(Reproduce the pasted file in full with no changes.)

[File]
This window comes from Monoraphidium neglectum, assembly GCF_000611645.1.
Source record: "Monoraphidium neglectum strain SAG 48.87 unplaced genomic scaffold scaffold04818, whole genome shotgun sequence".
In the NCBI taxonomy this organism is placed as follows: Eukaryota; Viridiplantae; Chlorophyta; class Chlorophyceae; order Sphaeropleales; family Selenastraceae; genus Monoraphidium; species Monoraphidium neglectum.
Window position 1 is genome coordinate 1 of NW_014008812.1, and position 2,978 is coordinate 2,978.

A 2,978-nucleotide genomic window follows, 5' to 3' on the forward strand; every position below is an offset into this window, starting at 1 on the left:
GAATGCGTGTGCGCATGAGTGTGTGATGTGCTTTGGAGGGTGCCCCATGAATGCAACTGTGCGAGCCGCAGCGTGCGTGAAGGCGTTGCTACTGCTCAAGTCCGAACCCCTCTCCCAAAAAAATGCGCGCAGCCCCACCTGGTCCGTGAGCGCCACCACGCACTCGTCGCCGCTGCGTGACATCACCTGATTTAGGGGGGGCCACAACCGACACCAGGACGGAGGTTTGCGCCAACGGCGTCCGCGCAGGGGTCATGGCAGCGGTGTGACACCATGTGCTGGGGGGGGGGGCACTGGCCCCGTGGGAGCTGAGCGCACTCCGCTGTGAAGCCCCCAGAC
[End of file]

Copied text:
This window comes from Monoraphidium neglectum, assembly GCF_000611645.1.
Source record: "Monoraphidium neglectum strain SAG 48.87 unplaced genomic scaffold scaffold04818, whole genome shotgun sequence".
In the NCBI taxonomy this organism is placed as follows: Eukaryota; Viridiplantae; Chlorophyta; class Chlorophyceae; order Sphaeropleales; family Selenastraceae; genus Monoraphidium; species Monoraphidium neglectum.
Window position 1 is genome coordinate 1 of NW_014008812.1, and position 2,978 is coordinate 2,978.

A 2,978-nucleotide genomic window follows, 5' to 3' on the forward strand; every position below is an offset into this window, starting at 1 on the left:
GAATGCGTGTGCGCATGAGTGTGTGATGTGCTTTGGAGGGTGCCCCATGAATGCAACTGTGCGAGCCGCAGCGTGCGTGAAGGCGTTGCTACTGCTCAAGTCCGAACCCCTCTCCCAAAAAAATGCGCGCAGCCCCACCTGGTCCGTGAGCGCCACCACGCACTCGTCGCCGCTGCGTGACATCACCTGATTTAGGGGGGGCCACAACCGACACCAGGACGGAGGTTTGCGCCAACGGCGTCCGCGCAGGGGTCATGGCAGCGGTGTGACACCATGTGCTGGGGGGGGGGGCACTGGCCCCGTGGGAGCTGAGCGCACTCCGCTGTGAAGCCCCCAGAC